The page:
These epic travel disasters will take the edge off your wanderlust

Washington Post: “The only aspect of our travels that is guaranteed to hold an audience is disaster,” writes journalist Martha Gellhorn in the 1978 memoir “Travels with Myself and Another.” She proves the point by smelting a lifetime of international mishap into acerbic, funny stories from which readers can’t look away. (“Another,” in this case, is Gellhorn’s sometime husband Ernest Hemingway, called “Unwilling Companion” when he appears in the book.)

What an antitrust case against Google could mean for travel

PhocusWire: Google’s seemingly unstoppable rise to domination of the online travel ecosystem in the last decade or so has not only profoundly shaped the travel industry, but it also has been routinely used by many industry players to justify – rightly or not – a string of negative financial results.

 

Meanwhile, the search giant’s control over the back-end infrastructure of the ad tech industry has been less of a headline across the industry’s chatter.

 

Anticompetitive authorities seem to think differently. More than 80% of online display advertising is traded real-time on electronic trading venues, also called programmatic advertising.

Thinking about summer travel? Here’s the update from TSA

The summer season is upon us and people are itching to travel, especially after being homebound for so long due to the coronavirus pandemic, Forbes reports. The Transportation Security Administration (TSA) has issued updated safety measures for airport travel, which are meant to not only keep travelers safe and healthy, but also to protect agents and airport employees during this time. The overall changes will limit the direct person-to-person contact between passengers and officers as we head into summer travel season.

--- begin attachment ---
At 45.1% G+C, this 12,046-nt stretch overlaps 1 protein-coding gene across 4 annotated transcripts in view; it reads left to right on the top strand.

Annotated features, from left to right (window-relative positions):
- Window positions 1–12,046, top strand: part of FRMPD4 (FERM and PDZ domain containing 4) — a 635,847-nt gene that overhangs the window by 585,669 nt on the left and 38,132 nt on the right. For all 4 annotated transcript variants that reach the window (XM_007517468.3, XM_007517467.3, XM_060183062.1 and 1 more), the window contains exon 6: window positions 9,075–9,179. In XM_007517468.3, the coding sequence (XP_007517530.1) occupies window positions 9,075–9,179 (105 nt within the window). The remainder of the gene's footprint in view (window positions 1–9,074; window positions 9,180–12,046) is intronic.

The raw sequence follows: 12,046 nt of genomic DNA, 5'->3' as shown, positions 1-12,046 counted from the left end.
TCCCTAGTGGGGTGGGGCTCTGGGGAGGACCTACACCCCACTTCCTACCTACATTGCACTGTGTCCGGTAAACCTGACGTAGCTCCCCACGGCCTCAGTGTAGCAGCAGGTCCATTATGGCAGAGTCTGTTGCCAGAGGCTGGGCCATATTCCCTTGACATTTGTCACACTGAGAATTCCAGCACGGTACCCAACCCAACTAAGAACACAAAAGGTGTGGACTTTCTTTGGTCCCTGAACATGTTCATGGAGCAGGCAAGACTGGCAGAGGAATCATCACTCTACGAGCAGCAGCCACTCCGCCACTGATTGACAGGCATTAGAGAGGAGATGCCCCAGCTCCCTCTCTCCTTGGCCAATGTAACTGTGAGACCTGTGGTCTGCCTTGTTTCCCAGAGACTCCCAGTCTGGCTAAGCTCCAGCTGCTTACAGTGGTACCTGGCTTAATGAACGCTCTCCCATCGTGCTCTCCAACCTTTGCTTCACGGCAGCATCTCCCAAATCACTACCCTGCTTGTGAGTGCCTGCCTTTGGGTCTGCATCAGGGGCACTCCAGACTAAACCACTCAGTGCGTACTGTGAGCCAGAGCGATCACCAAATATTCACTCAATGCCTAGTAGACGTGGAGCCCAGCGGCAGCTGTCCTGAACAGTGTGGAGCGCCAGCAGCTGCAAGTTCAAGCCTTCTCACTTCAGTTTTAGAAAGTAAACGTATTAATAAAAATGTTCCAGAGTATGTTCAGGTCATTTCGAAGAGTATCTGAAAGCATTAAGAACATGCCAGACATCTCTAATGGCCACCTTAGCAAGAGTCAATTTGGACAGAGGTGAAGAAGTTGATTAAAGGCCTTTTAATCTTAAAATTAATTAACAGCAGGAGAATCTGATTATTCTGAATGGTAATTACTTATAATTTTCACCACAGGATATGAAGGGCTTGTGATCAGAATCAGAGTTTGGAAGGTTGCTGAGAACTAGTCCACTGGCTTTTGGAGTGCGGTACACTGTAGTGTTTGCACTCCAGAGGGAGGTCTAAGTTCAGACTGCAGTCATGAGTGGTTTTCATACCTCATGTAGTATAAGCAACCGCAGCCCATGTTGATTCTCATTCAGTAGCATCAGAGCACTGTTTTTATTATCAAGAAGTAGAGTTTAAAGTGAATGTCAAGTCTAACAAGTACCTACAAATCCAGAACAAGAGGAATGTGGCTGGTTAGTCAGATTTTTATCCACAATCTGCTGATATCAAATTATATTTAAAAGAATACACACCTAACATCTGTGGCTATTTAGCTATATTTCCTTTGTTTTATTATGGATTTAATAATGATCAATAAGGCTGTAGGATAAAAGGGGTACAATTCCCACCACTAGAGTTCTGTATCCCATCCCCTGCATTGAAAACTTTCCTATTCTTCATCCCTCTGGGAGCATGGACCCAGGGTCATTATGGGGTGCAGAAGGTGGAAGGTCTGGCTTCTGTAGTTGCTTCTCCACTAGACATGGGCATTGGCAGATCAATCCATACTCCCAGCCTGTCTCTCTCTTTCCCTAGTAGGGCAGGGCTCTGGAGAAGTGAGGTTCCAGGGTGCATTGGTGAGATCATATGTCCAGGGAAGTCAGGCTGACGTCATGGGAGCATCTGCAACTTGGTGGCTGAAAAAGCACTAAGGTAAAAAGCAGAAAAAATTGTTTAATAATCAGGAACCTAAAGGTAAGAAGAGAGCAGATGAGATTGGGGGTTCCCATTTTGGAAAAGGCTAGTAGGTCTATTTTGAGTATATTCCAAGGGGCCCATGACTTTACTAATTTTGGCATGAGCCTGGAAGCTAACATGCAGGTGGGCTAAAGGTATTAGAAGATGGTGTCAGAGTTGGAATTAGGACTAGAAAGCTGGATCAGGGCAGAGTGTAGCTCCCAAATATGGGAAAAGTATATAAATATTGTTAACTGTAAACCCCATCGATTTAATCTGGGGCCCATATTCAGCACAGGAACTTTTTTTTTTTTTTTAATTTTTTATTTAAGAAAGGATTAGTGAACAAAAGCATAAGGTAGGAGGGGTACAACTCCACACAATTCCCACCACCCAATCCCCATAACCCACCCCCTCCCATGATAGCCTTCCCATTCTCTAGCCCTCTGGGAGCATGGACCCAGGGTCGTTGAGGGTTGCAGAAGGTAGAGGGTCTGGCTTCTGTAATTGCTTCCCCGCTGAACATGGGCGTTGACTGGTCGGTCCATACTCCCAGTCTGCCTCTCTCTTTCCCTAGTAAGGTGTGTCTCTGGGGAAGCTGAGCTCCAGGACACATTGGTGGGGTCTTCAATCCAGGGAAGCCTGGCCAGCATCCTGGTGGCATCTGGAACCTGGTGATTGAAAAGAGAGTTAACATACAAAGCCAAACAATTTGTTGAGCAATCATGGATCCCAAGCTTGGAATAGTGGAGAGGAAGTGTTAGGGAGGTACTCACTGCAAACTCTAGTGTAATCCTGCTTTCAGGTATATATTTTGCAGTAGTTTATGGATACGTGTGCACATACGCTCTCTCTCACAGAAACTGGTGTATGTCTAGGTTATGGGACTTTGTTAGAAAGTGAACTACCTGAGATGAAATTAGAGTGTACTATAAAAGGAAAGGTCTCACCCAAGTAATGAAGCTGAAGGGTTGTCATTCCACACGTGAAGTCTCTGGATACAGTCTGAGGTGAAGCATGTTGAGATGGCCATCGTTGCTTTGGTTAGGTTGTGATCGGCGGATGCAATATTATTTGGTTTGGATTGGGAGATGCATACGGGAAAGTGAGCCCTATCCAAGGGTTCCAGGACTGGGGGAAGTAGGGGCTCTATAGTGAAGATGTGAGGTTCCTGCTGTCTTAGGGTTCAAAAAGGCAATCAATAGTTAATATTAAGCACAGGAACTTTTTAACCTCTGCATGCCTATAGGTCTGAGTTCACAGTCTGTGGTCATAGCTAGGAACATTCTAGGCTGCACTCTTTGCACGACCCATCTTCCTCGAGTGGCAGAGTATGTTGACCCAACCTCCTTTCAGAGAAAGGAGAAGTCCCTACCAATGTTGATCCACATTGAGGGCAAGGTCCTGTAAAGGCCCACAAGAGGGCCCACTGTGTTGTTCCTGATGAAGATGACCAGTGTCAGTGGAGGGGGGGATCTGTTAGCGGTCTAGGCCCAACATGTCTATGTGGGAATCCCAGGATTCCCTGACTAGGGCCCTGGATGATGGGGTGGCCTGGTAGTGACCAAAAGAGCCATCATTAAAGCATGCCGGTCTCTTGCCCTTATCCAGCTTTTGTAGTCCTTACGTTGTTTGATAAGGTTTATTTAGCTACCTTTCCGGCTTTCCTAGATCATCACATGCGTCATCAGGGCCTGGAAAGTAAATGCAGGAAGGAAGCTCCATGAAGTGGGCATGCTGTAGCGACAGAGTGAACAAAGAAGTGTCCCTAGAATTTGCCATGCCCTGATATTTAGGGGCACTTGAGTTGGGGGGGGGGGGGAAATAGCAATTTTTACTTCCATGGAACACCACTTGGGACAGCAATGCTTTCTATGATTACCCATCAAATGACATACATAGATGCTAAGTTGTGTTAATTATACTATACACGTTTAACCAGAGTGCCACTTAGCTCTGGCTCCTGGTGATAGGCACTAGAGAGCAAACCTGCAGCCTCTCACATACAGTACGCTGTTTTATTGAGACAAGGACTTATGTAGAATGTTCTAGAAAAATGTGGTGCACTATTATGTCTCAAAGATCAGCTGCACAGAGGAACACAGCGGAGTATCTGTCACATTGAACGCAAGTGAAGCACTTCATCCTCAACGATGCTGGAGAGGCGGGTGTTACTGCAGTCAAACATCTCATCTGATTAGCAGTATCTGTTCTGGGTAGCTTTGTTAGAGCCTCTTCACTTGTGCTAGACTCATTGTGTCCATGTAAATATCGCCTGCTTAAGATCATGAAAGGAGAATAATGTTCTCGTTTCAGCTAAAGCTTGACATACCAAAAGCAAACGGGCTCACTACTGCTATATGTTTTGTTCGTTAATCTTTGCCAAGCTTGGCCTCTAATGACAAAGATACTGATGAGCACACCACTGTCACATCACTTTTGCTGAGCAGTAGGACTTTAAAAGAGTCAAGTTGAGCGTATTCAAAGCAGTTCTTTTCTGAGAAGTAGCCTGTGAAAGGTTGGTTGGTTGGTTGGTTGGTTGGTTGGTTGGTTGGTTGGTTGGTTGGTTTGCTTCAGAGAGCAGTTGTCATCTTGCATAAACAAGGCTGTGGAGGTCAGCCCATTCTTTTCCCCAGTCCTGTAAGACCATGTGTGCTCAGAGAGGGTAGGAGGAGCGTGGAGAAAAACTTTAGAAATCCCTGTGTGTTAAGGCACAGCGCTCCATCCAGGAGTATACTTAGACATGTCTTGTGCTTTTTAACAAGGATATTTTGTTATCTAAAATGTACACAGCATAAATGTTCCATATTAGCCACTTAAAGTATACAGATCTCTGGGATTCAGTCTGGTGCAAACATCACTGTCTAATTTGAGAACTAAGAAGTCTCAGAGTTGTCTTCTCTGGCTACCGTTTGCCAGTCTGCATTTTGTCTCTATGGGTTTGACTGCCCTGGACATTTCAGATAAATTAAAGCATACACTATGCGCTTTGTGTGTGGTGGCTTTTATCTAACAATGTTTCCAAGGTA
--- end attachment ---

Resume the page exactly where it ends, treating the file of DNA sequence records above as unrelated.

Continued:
Europe struggles to find consensus on reviving tourism

Europe, the world’s biggest tourist destination, is struggling to restart normal life after months of total economic and social lockdown in response to the coronavirus pandemic, reports The Straits Times.

 

In the next few weeks, cafes and restaurants are due to open in most European countries, and hotels and beaches are scheduled to follow suit by the middle of next month.

 

Still, most European governments acknowledge that their tourism industry will suffer badly this year. It will be some time before Europe can reclaim its place as the destination of choice for about half of the world’s tourists.

Tui shares leap on news that Spain will welcome tourists from July

The Anglo-German firm was trading up 55% on Tuesday afternoon, one of a number of travel stocks boosted by news that Spain will reopen its tourism industry without quarantine requirements, reports Coast FM.

 

Other big gainers included British Airways owner IAG which rose by 22.4% and easyJet up by 19.7%. Ryanair climbed almost 12% after confirming plans to resume 40% of its normal schedule from 1 July.

 

The news will come as a relief to many holidaymakers, as Spain is a popular destination for Britons. It is also a good sign for Spain’s economy – tourism accounts for 12% of the country’s GDP.